Colorado police officer avoids jail for leaving handcuffed woman in car hit by train

A former Colorado police officer who handcuffed a woman in a police vehicle that was hit by a freight train has been put under supervised probation.

Jordan Steinke, 29, was found guilty of reckless endangerment and assault for the crash that took place on 16 September last year near Platteville in Colorado. The crash had left Yareni Rios-Gonzalez, who was in the car, with grievous injuries.

Steinke was acquitted of a criminal attempt to commit manslaughter in July and sentenced on Friday – so she will be serving 30 months on supervised probation, reports said.

Weld County district court judge Timothy Kerns said he had planned to sentence Steinke to jail, but changed his mind after both prosecutors and defence attorneys sought a probationary sentence, reported the Denver Post.

“Someone is going to hear this and say: ‘Another officer gets off’,” Judge Kerns said. “That’s not the facts of this case.”

“There’s no reasonable doubt that placing a handcuffed person in the back of a patrol car parked on railroad tracks creates a substantial and unjustifiable risk of harm by the train,” he said.

The court also ordered Steinke to perform 100 hours of community service. The judge said if she violates the terms of her probation, “I will harken back to my original gut response as to how to address sentencing”.

The former officer apologised to Ms Rios-Gonzalez, the victim who attended the hearing virtually.

Steinke had joined a traffic stop in Weld County last September, pulling over Ms Rios-Gonzalez. She was suspected of having brandished a firearm in a road-rage incident with another driver earlier that evening.

Another police officer, Pablo Vazquez, had stopped Ms Rios-Gonzalez after the incident. Steinke took her into custody and locked her in Mr Vazquez’s police vehicle, which was parked on the railroad tracks.

Mr Vazquez is also facing a trial for his role in the crash and has been charged with five counts of reckless endangerment for allegedly putting Rios-Gonzalez, Steinke and three other people at risk, as well as for traffic-related violations, including parking where prohibited.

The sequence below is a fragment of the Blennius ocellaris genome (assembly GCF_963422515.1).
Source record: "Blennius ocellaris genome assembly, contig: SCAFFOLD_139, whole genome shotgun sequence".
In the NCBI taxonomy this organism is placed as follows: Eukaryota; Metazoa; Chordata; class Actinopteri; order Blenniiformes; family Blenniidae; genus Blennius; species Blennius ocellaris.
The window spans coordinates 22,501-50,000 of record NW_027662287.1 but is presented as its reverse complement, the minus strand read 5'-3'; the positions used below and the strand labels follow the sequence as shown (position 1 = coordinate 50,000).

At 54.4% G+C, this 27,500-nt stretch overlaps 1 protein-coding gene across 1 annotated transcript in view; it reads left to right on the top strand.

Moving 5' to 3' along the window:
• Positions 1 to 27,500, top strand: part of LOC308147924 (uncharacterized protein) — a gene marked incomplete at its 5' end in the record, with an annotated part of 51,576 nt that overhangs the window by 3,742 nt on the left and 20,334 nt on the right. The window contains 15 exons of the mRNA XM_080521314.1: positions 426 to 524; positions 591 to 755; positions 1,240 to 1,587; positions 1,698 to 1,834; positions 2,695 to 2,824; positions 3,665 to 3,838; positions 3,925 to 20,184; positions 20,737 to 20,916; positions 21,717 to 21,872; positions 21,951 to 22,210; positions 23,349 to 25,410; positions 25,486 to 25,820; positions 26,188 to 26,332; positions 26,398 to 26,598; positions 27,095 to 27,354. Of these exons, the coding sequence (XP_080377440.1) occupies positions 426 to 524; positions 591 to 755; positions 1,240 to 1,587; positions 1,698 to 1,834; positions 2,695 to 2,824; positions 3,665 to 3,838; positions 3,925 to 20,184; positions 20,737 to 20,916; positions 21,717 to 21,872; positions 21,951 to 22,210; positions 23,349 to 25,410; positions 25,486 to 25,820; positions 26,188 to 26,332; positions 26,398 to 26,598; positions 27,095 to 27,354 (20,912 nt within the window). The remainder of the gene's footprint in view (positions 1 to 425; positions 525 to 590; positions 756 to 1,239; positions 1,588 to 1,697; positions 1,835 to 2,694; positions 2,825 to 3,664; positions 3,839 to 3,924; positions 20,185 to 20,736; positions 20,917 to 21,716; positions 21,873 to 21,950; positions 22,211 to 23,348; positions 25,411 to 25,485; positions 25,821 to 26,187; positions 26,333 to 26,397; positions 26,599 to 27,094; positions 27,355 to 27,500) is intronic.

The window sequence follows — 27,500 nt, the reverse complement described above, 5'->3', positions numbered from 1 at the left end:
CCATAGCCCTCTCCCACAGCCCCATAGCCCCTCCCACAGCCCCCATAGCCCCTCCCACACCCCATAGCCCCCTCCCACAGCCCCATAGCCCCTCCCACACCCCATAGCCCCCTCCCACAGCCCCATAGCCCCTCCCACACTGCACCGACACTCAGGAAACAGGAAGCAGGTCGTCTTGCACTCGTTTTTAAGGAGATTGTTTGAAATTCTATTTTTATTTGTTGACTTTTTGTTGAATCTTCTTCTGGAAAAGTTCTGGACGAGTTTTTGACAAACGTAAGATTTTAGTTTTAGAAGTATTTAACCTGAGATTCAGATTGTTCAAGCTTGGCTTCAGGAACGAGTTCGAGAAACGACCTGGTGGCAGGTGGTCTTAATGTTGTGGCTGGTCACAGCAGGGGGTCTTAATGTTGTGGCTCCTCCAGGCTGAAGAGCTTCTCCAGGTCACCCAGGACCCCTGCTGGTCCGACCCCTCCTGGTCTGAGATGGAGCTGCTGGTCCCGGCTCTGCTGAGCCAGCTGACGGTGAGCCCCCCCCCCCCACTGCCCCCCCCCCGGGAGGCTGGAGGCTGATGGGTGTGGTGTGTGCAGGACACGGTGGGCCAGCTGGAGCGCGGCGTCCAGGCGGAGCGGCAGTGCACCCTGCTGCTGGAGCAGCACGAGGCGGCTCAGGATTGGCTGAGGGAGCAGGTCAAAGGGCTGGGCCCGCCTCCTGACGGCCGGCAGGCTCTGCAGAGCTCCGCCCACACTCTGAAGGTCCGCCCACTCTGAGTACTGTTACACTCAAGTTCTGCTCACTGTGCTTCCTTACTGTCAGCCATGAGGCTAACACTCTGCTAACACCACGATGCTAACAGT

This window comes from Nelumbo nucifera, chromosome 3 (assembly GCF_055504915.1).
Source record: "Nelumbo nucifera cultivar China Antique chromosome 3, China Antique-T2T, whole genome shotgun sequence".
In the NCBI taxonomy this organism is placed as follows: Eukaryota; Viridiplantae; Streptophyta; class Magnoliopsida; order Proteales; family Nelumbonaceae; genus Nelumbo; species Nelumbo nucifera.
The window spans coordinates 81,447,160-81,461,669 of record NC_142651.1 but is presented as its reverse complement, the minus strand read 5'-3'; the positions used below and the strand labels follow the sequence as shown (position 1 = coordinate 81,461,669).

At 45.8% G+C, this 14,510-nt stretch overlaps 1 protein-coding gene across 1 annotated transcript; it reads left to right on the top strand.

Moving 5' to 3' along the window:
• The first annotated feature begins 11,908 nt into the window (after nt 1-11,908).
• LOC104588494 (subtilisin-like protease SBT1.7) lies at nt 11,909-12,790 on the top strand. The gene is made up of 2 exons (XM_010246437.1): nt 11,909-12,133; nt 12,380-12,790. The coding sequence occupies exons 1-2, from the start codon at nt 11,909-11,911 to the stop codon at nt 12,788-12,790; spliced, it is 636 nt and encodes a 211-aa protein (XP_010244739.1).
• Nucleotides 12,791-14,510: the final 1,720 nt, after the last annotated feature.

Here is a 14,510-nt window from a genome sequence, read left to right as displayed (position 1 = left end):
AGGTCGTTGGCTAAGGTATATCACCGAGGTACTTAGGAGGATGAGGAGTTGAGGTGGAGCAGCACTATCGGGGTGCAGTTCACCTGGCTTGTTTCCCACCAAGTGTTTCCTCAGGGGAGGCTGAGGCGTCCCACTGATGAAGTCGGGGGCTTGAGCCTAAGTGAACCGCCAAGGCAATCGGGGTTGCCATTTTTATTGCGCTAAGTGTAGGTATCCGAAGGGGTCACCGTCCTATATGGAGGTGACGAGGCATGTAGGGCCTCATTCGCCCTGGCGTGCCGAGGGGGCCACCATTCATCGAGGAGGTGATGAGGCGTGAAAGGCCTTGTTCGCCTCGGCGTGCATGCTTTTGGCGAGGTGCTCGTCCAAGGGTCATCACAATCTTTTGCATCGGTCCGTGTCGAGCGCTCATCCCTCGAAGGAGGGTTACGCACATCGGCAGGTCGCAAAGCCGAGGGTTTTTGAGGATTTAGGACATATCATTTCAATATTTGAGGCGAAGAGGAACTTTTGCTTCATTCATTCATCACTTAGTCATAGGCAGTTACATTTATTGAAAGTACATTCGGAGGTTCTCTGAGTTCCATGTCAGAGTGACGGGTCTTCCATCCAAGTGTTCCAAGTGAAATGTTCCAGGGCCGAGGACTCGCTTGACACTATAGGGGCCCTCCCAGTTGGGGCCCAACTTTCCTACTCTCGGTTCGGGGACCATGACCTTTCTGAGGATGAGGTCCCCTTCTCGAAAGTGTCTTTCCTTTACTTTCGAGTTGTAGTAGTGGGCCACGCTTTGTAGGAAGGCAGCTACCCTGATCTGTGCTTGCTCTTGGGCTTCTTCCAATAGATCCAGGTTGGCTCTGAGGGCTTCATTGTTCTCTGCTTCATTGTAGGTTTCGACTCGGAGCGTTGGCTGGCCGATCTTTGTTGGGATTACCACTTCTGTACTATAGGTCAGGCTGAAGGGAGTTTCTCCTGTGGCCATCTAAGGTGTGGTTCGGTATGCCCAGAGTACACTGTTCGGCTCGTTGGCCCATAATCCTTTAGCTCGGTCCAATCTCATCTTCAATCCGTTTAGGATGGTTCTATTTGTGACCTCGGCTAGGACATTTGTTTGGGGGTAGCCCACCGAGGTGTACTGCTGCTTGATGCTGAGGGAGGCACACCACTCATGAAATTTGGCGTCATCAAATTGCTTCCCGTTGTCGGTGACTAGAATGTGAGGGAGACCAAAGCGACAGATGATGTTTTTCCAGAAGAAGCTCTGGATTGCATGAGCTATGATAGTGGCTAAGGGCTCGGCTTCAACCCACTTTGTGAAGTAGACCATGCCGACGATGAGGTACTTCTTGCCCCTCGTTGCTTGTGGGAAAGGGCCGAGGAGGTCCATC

“What happened that night has haunted me for 364 days,” Steinke said. “I remember your cries and your screams.”

Ms Rios-Gonzalez suffered a lasting brain injury after the crash last year.

“The conflict that she feels is one where every day she has to feel this pain,” said her attorney, Chris Ponce.

“And she’s had to deal with (doctor) appointments and having her life so radically changed. And feeling upset, very upset about that – angry about that – but on the other hand, feeling for Ms Steinke, and, I think, truly empathetically feeling sorry for how she lost her career.”

Following her conviction, Steinke was terminated from her position at the Fort Lupton police department.

According to her attorney Mallory Revel, she is anticipated to forfeit her Peace Officer Standards and Training certification as well. This will permanently bar her from pursuing a career in law enforcement ever again.

“I understand, recognise and empathise that Ms Rios-Gonzalez and her family have endured a great deal of physical, emotional and psychological pain,” Steinke said prior to her sentencing.

“As a police officer, I never intended for another human to come to harm under my watch. I feel very much responsible for what happened to you that night.”

Ms Rios-Gonzalez has also slapped a lawsuit against the police agencies involved.

Additional reporting by agencies